we get too concerned when things are not going optimal, and this week I was concerned," Gansler said. "I didn't know how we'd be able to continue. I'm proud of the way we responded."
Wolff had been struggling, without a goal to his credit on the campaign, despite the fact that the Wizards had received goals from an ever-increasing number of players on the roster.
"Any forward will tell you that once you can get one, it usually turns into a couple," Wolff said. "I was frustrated in the first half, but we got a few plays right tonight, and that's promising. Sasha could have taken that shot, though. As a forward, I might have taken that shot, but I also may have gone for the sure deal, and I'm glad that he did."
The Wizards had weathered a storm in the second half, but the experience of Victorine on the break helped create the goal Gansler's team needed to claim the points.
"Every team in the league does it," he said. "It's forward, back, and through. Intelligent people like Sasha Victorine pick the right moments. He could have finished it himself, but instead used the chance to get a buddy out of purgatory."
The Fire ensured they would not go on their long road trip to begin the 2006 season without a victory, while the Revolution lost for the second consecutive match and saw their winless run extended to three games, having still scored just two goals on the year.
The goals all came in a 14-minute span after the break. Andy Dorman put in a pinpoint curling cross from the right flank and Taylor Twellman headed home from inside the goal area for his first goal of 2006, giving the Revolution the 54th-minute lead with their first goal from open play this season.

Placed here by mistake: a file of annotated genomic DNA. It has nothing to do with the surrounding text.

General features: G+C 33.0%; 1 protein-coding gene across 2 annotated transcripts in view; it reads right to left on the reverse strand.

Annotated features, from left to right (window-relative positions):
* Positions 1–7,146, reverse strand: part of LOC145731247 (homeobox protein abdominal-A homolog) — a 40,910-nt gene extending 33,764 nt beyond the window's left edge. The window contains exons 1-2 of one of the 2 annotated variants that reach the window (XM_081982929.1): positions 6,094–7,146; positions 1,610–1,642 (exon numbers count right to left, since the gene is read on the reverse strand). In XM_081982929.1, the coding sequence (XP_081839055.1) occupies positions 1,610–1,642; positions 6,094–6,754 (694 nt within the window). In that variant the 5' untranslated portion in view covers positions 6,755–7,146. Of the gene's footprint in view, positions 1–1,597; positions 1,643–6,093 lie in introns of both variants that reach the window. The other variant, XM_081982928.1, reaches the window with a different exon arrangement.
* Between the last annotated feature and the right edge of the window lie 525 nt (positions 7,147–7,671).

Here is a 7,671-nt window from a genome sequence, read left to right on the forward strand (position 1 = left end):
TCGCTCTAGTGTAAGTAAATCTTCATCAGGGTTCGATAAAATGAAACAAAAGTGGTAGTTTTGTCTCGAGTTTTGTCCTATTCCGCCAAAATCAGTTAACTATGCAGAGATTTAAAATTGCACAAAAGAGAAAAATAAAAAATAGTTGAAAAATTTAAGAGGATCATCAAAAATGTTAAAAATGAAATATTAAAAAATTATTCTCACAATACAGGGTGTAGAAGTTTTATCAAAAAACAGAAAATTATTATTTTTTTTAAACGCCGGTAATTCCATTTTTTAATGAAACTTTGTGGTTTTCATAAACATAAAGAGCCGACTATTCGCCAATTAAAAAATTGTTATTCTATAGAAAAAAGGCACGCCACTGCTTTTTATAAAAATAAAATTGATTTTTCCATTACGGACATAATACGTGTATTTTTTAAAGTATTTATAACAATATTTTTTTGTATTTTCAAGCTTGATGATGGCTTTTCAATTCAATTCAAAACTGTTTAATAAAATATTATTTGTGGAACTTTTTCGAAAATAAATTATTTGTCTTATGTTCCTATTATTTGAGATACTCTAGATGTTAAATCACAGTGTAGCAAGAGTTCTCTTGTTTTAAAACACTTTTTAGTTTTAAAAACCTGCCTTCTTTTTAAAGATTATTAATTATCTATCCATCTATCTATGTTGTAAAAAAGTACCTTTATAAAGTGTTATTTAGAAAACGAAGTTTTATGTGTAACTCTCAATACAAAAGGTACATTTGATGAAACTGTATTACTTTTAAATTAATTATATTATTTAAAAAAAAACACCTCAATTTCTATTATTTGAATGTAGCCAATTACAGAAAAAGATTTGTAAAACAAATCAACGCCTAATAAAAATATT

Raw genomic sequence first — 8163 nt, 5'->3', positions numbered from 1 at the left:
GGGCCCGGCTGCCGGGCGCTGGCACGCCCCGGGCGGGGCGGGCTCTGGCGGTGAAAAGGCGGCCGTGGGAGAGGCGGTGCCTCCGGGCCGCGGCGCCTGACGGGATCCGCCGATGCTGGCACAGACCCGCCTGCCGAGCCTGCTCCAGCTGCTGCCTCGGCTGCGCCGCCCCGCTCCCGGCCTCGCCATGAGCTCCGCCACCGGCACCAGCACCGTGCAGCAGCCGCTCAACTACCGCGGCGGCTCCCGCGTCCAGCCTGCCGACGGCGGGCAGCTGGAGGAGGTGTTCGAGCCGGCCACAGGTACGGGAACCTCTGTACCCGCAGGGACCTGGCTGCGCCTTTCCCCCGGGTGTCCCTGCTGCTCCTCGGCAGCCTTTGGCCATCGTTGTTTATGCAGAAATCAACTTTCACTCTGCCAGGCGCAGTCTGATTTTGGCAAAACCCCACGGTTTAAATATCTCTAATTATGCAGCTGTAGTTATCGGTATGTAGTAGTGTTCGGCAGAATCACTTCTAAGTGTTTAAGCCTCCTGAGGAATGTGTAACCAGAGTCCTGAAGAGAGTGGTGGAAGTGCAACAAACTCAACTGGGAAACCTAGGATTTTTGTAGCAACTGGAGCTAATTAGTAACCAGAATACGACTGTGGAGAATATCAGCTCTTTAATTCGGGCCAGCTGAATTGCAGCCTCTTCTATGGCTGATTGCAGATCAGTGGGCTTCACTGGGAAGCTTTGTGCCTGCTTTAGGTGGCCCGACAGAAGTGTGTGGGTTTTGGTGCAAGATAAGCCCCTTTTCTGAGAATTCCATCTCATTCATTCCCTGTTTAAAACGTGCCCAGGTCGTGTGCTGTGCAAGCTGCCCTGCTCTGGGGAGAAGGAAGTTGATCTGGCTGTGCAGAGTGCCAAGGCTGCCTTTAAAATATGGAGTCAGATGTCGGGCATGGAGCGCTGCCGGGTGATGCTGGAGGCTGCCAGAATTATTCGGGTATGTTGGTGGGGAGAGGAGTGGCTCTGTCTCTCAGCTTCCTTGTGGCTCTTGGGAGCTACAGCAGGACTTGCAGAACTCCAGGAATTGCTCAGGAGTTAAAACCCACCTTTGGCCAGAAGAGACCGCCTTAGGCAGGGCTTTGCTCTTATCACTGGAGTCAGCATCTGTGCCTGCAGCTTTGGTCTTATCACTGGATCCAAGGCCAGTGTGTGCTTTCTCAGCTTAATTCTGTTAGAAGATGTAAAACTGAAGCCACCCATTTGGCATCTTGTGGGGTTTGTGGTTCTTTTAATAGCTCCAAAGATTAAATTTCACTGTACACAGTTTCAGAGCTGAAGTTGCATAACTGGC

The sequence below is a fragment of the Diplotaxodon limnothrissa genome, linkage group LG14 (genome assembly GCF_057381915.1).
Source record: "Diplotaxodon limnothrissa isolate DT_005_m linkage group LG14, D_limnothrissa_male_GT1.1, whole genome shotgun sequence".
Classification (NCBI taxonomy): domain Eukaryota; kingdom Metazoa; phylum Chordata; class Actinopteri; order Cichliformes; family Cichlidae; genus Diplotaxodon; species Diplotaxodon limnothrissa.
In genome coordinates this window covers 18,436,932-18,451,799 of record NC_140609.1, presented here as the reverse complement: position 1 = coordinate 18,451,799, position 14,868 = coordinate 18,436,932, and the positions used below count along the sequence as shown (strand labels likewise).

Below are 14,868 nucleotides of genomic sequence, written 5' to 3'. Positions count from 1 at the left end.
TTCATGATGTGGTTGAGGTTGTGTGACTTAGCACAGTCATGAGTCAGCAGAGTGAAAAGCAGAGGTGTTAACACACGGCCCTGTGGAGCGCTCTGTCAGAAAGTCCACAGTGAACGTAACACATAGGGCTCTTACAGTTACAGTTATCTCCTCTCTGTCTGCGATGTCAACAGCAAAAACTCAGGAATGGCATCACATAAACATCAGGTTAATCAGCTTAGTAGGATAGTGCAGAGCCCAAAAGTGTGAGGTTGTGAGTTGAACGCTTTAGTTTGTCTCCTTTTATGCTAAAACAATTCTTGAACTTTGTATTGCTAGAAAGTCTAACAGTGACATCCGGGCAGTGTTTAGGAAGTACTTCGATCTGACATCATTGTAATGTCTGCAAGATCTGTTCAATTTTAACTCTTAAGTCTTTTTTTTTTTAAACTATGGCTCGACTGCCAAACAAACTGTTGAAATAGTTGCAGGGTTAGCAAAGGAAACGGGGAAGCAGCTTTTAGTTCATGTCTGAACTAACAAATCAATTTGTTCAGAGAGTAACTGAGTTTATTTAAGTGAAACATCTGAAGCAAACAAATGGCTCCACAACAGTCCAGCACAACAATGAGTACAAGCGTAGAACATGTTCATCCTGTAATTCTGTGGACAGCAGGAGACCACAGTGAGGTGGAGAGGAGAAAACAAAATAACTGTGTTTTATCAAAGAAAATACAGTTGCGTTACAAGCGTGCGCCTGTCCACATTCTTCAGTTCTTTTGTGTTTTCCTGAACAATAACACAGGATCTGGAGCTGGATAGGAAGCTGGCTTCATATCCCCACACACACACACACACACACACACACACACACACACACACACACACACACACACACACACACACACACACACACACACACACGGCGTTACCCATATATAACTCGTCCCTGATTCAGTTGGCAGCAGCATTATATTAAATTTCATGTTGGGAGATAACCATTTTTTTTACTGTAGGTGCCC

Chicago equalized through a sublime offensive movement in the 64th minute. Logan Pause's ball over the top was perfectly weighted for Thiago and the Fire playmaker tapped the ball around a jumping Michael Parkhurst and smashed an effort into the upper-right hand corner past Revolution 'keeper Matt Reis.
The Fire scored the winner four minutes later through Chris Rolfe. Reis and defender Jay Heaps flapped at Chad Barrett's cross, with the rebound off Reis's hands falling invitingly to Rolfe, who made no mistake from 10 yards.
Fire head coach Dave Sarachan made one change to the team that played to a 1-1 draw with the Columbus Crew the weekend before. Gonzalo Segares was out with injury and Chris Armas returned to the lineup for the first time in 2006, moving into midfield as Ivan Guerrero became a fullback.
Here's Sarachan's team (4-1-3-2): Zach Thornton - Logan Pause, C.J. Brown, Jim Curtin, Ivan Guerrero - Diego Gutierrez - Thiago (Tony Sanneh 80), Chris Armas, Justin Mapp - Chris Rolfe (Nate Jaqua 72), Chad Barrett (Calen Carr 84). [Substitutes Not Used: Brian Plotkin, Dasan Robinson, Jack Stewart]
"We've played four games now on the road, and we've gotten three good results," said Sarachan. "Three points today, in a place that has not been the easiest for us, is huge."
The Chicago Fire won for the first time in 2006, coming from behind to claim a 2-1 victory at spoil the home opener of the New England Revolution at Gillette Stadium. The Fire moved into third place in the Eastern Conference with the full three points, now with five from four matches, ahead of a three-team logjam behind them but still seven points behind pace-setting Kansas City Wizards.
The Fire had lost nine matches in a row at Gillette Stadium, including last year's fractious Eastern Conference Championship.
"It was a huge game for us to win, coming to New England after losing to them last year in the playoffs. Hopefully it was inspirational for us as we're on the road for five games," said Chris Rolfe.
For Armas, it was a positive return to the lineup, anchoring the midfield along with Diego Gutierrez. His return came just six months after suffering another torn ACL, Oct. 21, 2005 v D.C. United.
"Shalrie [Joseph], [Daniel] Hernandez and [Jose] Cancela are active and composed on the ball," Armas said. "They're two-way players. We had our hands full with them. We're trying to deny them the ball and we limited what they could do."